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1 Kings 17-19.— These chapters come from another source, which relates the adventures of the great prophet Elijah. They are rightly reckoned among the finest pieces of prose writing in the OT. They abound in miracle and marvel which ought neither to be rationalised nor explained away, for on their supernatural character the vindication of Yahweh as the God of Israel depends. Rightly therefore does Skinner (Cent.B) declare that the explanation of such a miracle as the feeding of the prophet by “ ravens” ( orebim) is that the neighbouring Arabs brought him food is “ a rationalistic absurdity.” Though the prophet appears throughout as “ a man of like passions with ourselves” ( James 5:17), he is yet clearly represented as one with supernatural powers, which he freely exercises.
In a sense Elijah is the most “ supernatural” figure in the historical books, though this does not make him unhistorical. He moves in an atmosphere of wonder and miracle, appearing and vanishing in the most unexpected manner, and his ascension is only in keeping with the rest of his life. As he is described in Kings, so was he regarded in subsequent ages, a mysterious figure, likely to reappear as suddenly to the world as he did from time to time to Ahab ( Malachi 4:5, Matthew 17:10, etc.), and the forerunner of Messiah.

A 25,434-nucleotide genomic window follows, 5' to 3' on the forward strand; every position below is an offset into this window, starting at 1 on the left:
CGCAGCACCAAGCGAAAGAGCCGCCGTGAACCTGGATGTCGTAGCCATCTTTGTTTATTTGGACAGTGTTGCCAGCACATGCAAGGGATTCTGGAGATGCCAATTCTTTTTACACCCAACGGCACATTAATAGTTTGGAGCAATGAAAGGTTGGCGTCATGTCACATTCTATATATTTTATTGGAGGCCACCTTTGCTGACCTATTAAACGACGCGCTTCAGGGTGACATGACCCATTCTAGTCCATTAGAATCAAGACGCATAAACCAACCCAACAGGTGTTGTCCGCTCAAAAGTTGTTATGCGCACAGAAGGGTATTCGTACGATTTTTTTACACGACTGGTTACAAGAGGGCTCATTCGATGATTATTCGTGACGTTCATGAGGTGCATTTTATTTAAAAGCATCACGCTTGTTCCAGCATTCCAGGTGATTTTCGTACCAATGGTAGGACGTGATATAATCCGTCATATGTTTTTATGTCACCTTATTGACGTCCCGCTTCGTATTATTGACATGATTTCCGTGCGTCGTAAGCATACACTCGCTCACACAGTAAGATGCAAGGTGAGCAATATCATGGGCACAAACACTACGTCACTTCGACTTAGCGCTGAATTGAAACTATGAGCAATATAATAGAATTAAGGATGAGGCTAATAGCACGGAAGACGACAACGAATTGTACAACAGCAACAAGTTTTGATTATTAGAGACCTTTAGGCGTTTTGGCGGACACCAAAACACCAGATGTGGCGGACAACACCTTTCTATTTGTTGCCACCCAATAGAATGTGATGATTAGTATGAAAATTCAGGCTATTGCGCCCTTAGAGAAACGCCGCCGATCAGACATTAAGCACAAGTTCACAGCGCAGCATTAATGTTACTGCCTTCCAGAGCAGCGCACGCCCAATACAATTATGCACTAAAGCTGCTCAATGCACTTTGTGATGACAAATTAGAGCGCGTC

1 Kings 17:1-24 . Elijah is Fed by Ravens, and Raises the Widow’ s Son.— Elijah appeared suddenly: we hear nothing of his birth or parentage. He simply announced to Ahab, in the name of Yahweh, “ before whom I stand” ( cf. Jeremiah 35:19), that there should be no rain for three years. Elijah is described as “ one of the sojourners of Gilead.” Probably the LXX is correct in saying that he came from Tishbe ( mg.) , said to be in Gilead to distinguish it from another Tishbe in Galilee ( Tob_1:2 ). He then retired ( 1 Kings 17:3-7) to the brook Cherith, E. of Jordan, where he was fed by ravens. In the valley of the Jordan was the rock of Oreb— the raven ( Judges 7:25, Isaiah 10:26), and this may have suggested the legend. By Divine guidance he next went into the heart of the country whose “ worship” he denounced— namely, Zidon ( 1 Kings 17:9). At Zarephath (Sarepta, LXX and Luke 4:26) he was received by a widow whose oil and wheat he miraculously multiplied and raised her son ( 1 Kings 17:17). Josephus ( Ant. viii. 133) says the child only appeared to be dead. Elijah raised him in the same way as Elisha raised the son of the Shunammite ( 2 Kings 4:34). and Paul Eutychus ( Acts 20:10).
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Peake, Arthur. "Commentary on 1 Kings 17". "Peake's Commentary on the Bible ". https://www.studylight.org/
the Third Week after Epiphany